Interview with Sim Cass
Bread’s “Prince of Darkness”
Known as the “Prince of Darkness” for his deeply toasted, crusty loaves, Sim began his career as a Pastry Chef in London and went on to become the Founding and Head Baker of Balthazar Bakery, one of the most highly-regarded restaurant and wholesale bread producers in America.
Check out this interview with Chef Sim from the launch of the course in 2013. In it, Chef Sim discusses how the course was formed as well as his own background and journey as a baker.
What was the inspiration behind this new course?
I developed a course for the regular pastry and culinary curriculum, which is only one week of bread, but I really felt that the school needs a large, more extensive course, that covers more practices and many more different types of breads and methods, which isn’t possible to do in one week.
So we’re doing 40 classes, going in depth into natural ferments, breads made the ancient way and breads made throughout history, up to now.
Will the course address the full scope of the modern bread industry—meaning both small and larger, commercial bakeries?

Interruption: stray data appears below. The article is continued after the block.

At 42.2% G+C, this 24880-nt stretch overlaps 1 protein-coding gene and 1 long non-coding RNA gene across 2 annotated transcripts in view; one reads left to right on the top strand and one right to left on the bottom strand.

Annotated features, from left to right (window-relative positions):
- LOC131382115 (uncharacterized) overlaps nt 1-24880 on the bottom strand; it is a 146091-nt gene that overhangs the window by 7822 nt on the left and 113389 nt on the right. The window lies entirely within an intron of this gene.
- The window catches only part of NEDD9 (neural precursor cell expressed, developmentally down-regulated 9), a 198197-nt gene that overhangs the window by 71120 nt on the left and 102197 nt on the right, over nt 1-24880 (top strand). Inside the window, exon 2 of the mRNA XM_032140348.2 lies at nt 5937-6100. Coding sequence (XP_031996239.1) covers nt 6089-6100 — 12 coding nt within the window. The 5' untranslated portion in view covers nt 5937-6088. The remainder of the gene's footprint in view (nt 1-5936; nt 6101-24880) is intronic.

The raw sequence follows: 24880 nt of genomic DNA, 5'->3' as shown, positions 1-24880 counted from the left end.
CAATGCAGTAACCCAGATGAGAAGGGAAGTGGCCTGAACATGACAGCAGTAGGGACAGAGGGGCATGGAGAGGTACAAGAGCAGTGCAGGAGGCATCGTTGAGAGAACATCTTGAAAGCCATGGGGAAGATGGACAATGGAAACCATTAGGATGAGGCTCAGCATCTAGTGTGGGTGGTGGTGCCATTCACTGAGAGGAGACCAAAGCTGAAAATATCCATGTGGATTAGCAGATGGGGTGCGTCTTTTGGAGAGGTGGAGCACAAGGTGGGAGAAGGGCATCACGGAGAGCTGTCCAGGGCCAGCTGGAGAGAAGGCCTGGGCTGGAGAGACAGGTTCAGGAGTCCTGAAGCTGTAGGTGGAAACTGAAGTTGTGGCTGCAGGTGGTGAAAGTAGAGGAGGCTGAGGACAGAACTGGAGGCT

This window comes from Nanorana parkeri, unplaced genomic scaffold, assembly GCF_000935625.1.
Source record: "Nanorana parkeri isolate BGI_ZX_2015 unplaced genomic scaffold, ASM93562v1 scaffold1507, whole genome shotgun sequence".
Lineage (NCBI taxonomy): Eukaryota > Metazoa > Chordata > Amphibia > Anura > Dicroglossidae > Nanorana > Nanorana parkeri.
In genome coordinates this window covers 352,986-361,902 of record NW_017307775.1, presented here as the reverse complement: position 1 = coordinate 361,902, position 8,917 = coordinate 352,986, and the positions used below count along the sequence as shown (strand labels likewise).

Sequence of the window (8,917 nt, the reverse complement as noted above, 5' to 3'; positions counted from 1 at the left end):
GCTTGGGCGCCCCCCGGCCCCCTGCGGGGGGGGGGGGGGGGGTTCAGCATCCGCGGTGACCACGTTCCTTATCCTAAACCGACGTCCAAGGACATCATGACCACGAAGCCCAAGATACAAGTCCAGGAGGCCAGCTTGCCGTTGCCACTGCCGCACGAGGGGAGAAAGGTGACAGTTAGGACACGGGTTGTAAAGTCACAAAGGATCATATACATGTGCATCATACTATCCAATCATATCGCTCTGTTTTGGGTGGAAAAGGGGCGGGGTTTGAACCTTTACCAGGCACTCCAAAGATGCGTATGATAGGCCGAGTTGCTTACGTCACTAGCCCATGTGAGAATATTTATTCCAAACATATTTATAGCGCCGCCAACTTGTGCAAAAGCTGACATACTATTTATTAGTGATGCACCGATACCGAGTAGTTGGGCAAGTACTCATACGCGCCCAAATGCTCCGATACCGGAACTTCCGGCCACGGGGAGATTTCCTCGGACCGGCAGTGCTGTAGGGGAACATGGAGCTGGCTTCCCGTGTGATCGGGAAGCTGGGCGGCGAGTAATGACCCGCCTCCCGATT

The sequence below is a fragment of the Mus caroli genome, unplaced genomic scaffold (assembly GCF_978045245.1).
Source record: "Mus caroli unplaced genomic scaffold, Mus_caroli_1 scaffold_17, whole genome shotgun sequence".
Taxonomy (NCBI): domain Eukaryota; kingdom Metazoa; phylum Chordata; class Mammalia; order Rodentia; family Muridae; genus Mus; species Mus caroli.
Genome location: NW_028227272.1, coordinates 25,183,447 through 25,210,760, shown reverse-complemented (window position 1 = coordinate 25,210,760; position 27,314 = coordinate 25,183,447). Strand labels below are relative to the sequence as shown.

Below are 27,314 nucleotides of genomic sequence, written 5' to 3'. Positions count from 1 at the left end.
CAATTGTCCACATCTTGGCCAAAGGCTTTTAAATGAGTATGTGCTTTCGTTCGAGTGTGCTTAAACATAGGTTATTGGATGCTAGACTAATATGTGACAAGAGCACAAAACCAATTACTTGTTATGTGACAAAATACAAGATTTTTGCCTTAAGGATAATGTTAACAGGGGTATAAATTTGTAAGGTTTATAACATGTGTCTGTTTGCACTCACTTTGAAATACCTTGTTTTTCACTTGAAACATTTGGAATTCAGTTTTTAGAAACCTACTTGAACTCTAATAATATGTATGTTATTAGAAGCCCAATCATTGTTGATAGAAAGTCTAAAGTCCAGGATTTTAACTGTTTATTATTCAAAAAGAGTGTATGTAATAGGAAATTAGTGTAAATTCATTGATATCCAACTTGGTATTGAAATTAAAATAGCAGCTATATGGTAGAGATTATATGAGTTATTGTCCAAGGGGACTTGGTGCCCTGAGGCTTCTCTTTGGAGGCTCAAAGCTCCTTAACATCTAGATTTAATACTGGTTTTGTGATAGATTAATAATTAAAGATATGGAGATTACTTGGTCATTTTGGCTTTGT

The course will cover A-Z in terms of how to adapt to any scale. Balthazar, even at a large scale is, ten times a day, using natural ferment and that is what I’m preaching—natural fermentation. But not only natural fermentation, because there are some breads that work very well in a combination of the old and the new.
Are there any current trends or innovators in the bread world that you find particularly interesting?
Natural ferments are the trend of the moment and the one that’s making the money. I have my own versions of trends; I’m really big on foccacias and into the pizza world. I think Paula Oland is the best baker out there – she and I did Balthazar together and she’s my mentor, she’s my favorite. She was involved in so much in the baking world, and she was inspirational to work with.
It's interesting because, from when I started working in the industry, everyone has gone backwards. All the most successful bakeries in America are using these old fermentation techniques that we used to envy in the French and the Germans. But what has happened is in Europe it’s slowed down, because all the small bakeries are going the “way of the dodo”, because the supermarchés and hypermarkets make bread in-house.